• If for a valid reason a student is unable to come the week before school starts, their lesson is scheduled during their first week of school.

Marilyn says, “I really like this August start up time. The kids are fresh and ready for some return to routines. I feel better mid-September to be already underway. This decision has been a win-win for my students and for me!”

My beginning student does a listening exercise identifying low, middle and high sounds.

Creative scheduling solutions

These three scheduling ideas have the power to transform how you and your students experience the start of your piano lesson year. You could mix and match which ones you want to try.

Starting your beginners a week before everyone else gives you a break from trying to start everyone at the same time.

Giving your beginners twice-weekly lessons for the first several weeks considers how they actually learn and optimizes their true potential.

Beginning to teach the week before school starts and then giving your students the first week of school off gives your students a head start and the chance to settle in to one thing at a time.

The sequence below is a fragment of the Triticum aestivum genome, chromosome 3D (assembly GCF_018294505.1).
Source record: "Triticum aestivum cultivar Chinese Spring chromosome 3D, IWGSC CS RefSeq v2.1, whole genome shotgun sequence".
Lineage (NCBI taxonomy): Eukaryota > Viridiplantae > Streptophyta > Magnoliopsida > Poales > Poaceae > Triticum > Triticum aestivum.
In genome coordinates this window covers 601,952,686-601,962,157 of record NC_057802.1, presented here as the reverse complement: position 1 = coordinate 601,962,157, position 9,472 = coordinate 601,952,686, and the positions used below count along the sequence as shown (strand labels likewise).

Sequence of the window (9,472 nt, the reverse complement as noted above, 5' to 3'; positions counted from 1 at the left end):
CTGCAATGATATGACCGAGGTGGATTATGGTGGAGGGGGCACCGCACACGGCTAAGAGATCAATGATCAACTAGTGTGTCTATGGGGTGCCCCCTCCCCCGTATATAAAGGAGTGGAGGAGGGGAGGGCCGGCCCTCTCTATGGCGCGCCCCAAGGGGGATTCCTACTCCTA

Each of these solutions is people-friendly, and makes the transition into piano lessons a little easier.

If you have any other alternative piano lesson start-up ideas, please share in the comments!


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I appreciate shares, comments and likes. Happy teaching! ❤

Rebekah Maxner, composer, blogger, piano teacher. Follow my blog for great tips!

Video of the Week

The Way Back Home (Intermediate, Level 5). This piano solo captures the feeling of making your way back home. Composed in a lyric folk style in Aeolian, this piece develops beautiful phrasing, scale runs, smooth thumb tucks and textural balance like an Intermediate sonatina would, but with a more contemporary sound. Available as the studio-licensed The Way Back Home eSheet!

Listen to The Way Back Home on YouTube!